MINNEAPOLIS — There's a special kind of church in Uptown right now that has a congregation of just one.
"It's become a church space for me, yes it has," Mark Balma said. "It definitely feels like that now."
Balma has created a church-like space for himself in Uptown, where he has rented a studio to work on his paintings. He spends hours there each day, bringing to life three women of faith.
Except, his portraits aren't simple portraits. They are 20 feet tall.
"I was working in Assisi, where I have my studio, and the parish priest from the city of Terni, where the church is located, sought me out because of the work I had done in Assisi, Italy years prior," Balma said. "And their church was completing their restoration process, and they had these huge empty spaces."
The Church of Immaculate Conception asked Balma to fill its walls. So Balma pitched frescoes, or murals featuring female characters from the Bible, the Koran and the Torah. Thus was born the Women of Faith Frescoes project.
Hung in the Uptown multi-use building, portraits of Eve, Abraham's second wife Hagar, and his first wife Sarah were being worked on.
"Portraiture is my first love," Balma explained. "As a young artist, I was interested in portraits. I was doing portraits of my elementary school teachers when I was little."
Balma said the subject matter for the frescoes was important to him. He said it's the first to his knowledge to feature women as the primary character, as many religious artworks feature women as an afterthought or a supporting role.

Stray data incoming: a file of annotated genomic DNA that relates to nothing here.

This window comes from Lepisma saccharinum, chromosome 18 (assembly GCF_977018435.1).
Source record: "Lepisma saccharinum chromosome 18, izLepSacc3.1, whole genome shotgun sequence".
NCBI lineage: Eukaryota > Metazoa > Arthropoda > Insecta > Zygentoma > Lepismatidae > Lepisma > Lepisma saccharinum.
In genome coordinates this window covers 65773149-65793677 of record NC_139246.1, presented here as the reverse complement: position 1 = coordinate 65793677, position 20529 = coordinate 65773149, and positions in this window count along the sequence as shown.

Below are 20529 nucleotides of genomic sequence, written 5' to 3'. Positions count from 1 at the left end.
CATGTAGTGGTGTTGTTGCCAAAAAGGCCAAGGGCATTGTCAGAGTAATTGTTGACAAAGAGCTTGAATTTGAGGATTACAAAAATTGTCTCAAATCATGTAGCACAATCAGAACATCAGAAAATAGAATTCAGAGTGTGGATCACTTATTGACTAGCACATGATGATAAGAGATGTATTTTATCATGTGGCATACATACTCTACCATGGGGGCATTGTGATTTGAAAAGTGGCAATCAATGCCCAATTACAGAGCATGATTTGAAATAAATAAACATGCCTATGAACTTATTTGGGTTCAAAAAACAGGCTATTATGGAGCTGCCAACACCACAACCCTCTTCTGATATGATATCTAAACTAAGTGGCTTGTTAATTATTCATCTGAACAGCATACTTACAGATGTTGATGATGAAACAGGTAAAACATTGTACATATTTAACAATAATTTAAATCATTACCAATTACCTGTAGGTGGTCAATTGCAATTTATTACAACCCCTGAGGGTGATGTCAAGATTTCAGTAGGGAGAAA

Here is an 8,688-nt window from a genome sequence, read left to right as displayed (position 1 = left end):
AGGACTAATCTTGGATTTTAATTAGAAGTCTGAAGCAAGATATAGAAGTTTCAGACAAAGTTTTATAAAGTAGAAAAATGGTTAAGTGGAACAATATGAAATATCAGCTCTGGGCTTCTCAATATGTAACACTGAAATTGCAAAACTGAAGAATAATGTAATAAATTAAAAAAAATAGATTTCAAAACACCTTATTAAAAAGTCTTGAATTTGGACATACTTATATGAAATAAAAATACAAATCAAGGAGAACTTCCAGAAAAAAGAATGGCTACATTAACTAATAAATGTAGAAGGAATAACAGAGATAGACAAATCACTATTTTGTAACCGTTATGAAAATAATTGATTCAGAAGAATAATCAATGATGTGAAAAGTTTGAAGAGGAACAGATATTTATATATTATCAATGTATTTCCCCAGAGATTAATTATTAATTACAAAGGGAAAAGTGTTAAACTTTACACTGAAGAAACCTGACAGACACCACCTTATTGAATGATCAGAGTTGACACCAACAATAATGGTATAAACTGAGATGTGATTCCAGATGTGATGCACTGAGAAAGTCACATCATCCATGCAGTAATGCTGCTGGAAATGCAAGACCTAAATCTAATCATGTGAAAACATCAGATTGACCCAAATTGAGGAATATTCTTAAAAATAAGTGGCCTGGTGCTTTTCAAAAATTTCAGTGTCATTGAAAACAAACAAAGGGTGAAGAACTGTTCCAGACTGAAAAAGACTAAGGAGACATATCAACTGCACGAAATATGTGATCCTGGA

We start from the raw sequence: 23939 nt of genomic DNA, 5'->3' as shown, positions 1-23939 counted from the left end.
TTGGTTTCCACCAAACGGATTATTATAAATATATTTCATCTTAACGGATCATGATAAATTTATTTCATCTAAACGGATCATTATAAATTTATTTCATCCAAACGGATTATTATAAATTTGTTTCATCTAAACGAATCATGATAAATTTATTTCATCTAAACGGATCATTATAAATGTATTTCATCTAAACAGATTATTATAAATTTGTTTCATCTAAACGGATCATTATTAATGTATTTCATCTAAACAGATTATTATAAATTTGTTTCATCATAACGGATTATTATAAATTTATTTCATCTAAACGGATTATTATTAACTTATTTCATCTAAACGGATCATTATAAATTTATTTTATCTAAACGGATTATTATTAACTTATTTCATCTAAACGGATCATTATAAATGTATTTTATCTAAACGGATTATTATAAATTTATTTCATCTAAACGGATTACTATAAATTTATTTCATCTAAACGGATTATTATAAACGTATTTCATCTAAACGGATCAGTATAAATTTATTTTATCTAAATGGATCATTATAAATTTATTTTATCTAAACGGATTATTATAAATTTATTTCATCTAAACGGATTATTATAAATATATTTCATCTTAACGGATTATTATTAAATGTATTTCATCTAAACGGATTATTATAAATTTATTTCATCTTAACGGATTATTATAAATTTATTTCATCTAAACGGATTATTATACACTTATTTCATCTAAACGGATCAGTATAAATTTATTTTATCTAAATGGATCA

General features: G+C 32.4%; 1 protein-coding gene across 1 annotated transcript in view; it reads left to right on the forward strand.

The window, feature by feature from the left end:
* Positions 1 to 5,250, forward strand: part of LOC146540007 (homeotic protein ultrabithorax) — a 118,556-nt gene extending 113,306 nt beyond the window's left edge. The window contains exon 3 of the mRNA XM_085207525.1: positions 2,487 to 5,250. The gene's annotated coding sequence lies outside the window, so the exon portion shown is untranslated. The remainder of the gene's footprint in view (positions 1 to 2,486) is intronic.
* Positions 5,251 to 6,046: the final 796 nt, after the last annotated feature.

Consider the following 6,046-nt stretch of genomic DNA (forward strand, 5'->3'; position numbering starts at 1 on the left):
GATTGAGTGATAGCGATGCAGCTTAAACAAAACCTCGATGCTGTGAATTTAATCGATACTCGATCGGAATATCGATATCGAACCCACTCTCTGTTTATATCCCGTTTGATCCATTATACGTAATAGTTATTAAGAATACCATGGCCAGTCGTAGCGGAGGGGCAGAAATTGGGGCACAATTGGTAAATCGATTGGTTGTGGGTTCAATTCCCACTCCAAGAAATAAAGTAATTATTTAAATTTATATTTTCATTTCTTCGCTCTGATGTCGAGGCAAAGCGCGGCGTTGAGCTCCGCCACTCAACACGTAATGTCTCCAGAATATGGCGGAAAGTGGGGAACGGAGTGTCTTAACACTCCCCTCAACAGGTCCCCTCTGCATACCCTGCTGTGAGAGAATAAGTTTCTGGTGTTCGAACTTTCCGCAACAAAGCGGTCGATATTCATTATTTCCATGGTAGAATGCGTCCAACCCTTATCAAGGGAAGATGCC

"This was a first series of frescoes that I know of that address women as the primary figures and subject of the frescoes," Balma explained. "For the first time, I wanted to bring these portraits of women to the foreground and let them show the story that was really operating around these cultures-- at the time, women were extremely influential in the way the culture was set up."
After years of research and consultation with religious experts, like Rabbi Marcia Zimmerman of Temple Israel and Nadia Mohamed, a global religions professor at Minneapolis Community and Technical college, Balma has been painting these murals since January.
He said each brush stroke is just as important as the one before and the one to come.
"It all makes a difference, it really does," Balma said. "Every brush stroke-- I don't use big brushes. Most of my fresco brushes are quite small, it all matters."
And the bigger picture of starting these here, in Minneapolis, with the goal of having them adorn the walls of a sacred space of worship in Italy, is not lost on him.
It's moving from one sacred space to another.
"This area at this time, is charged with a certain energy," Balma said. "That the world's eyes were on Minneapolis in the last few weeks here especially. These works are being created under that kind of intensity. I think that has a great deal to do with these rising out of that kind of feeling, and that kind of energy. That's nothing that anybody could have foreseen or organized. Somehow I think there is something really beautiful about this statement going forward."
Once the frescoes are completed, they will be rolled up, put into long tubes and shipped over to Italy where they will be installed. The muslin cloth material that serves as the canvas is strong, and Balma said he is confident they will hold up well in transit.
He said he will travel, then go back to Italy as well to finish the remaining seven frescoes - as the collection is supposed to feature 10 women of faith.
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